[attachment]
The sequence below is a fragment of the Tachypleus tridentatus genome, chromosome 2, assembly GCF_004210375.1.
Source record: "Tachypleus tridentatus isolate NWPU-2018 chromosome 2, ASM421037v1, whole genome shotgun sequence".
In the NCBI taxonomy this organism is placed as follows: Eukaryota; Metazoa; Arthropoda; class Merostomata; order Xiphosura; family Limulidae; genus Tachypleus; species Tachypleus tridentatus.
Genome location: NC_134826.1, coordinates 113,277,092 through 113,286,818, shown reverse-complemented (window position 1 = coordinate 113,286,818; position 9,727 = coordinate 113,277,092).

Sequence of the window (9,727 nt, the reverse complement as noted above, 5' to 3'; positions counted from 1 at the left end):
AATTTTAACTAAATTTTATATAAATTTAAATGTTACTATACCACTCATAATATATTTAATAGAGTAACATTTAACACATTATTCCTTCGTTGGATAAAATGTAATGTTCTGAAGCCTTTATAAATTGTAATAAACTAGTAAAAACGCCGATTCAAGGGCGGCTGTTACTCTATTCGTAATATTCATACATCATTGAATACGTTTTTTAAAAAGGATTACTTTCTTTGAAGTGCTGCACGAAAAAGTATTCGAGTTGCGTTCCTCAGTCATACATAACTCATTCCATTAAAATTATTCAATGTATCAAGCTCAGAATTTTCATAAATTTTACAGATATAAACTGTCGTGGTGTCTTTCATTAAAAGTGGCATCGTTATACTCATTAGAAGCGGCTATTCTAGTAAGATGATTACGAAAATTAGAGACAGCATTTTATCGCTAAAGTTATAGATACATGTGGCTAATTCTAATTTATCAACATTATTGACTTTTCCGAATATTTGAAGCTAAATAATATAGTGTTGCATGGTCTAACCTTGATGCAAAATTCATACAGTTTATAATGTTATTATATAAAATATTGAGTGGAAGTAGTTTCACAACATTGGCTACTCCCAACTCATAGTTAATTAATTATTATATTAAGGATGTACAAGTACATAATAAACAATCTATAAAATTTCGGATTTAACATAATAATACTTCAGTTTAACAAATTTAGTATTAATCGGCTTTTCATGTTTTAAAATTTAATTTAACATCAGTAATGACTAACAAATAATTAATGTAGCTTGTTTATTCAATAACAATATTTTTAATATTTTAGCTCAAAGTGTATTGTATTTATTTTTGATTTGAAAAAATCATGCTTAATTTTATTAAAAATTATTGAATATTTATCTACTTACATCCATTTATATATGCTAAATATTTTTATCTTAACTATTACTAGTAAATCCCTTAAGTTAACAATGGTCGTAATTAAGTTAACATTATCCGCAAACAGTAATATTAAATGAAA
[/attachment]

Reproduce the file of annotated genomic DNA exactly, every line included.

The sequence below is a fragment of the Tachypleus tridentatus genome, chromosome 2, assembly GCF_004210375.1.
Source record: "Tachypleus tridentatus isolate NWPU-2018 chromosome 2, ASM421037v1, whole genome shotgun sequence".
In the NCBI taxonomy this organism is placed as follows: Eukaryota; Metazoa; Arthropoda; class Merostomata; order Xiphosura; family Limulidae; genus Tachypleus; species Tachypleus tridentatus.
Genome location: NC_134826.1, coordinates 113,277,092 through 113,286,818, shown reverse-complemented (window position 1 = coordinate 113,286,818; position 9,727 = coordinate 113,277,092).

Sequence of the window (9,727 nt, the reverse complement as noted above, 5' to 3'; positions counted from 1 at the left end):
AATTTTAACTAAATTTTATATAAATTTAAATGTTACTATACCACTCATAATATATTTAATAGAGTAACATTTAACACATTATTCCTTCGTTGGATAAAATGTAATGTTCTGAAGCCTTTATAAATTGTAATAAACTAGTAAAAACGCCGATTCAAGGGCGGCTGTTACTCTATTCGTAATATTCATACATCATTGAATACGTTTTTTAAAAAGGATTACTTTCTTTGAAGTGCTGCACGAAAAAGTATTCGAGTTGCGTTCCTCAGTCATACATAACTCATTCCATTAAAATTATTCAATGTATCAAGCTCAGAATTTTCATAAATTTTACAGATATAAACTGTCGTGGTGTCTTTCATTAAAAGTGGCATCGTTATACTCATTAGAAGCGGCTATTCTAGTAAGATGATTACGAAAATTAGAGACAGCATTTTATCGCTAAAGTTATAGATACATGTGGCTAATTCTAATTTATCAACATTATTGACTTTTCCGAATATTTGAAGCTAAATAATATAGTGTTGCATGGTCTAACCTTGATGCAAAATTCATACAGTTTATAATGTTATTATATAAAATATTGAGTGGAAGTAGTTTCACAACATTGGCTACTCCCAACTCATAGTTAATTAATTATTATATTAAGGATGTACAAGTACATAATAAACAATCTATAAAATTTCGGATTTAACATAATAATACTTCAGTTTAACAAATTTAGTATTAATCGGCTTTTCATGTTTTAAAATTTAATTTAACATCAGTAATGACTAACAAATAATTAATGTAGCTTGTTTATTCAATAACAATATTTTTAATATTTTAGCTCAAAGTGTATTGTATTTATTTTTGATTTGAAAAAATCATGCTTAATTTTATTAAAAATTATTGAATATTTATCTACTTACATCCATTTATATATGCTAAATATTTTTATCTTAACTATTACTAGTAAATCCCTTAAGTTAACAATGGTCGTAATTAAGTTAACATTATCCGCAAACAGTAATATTAAATGAAA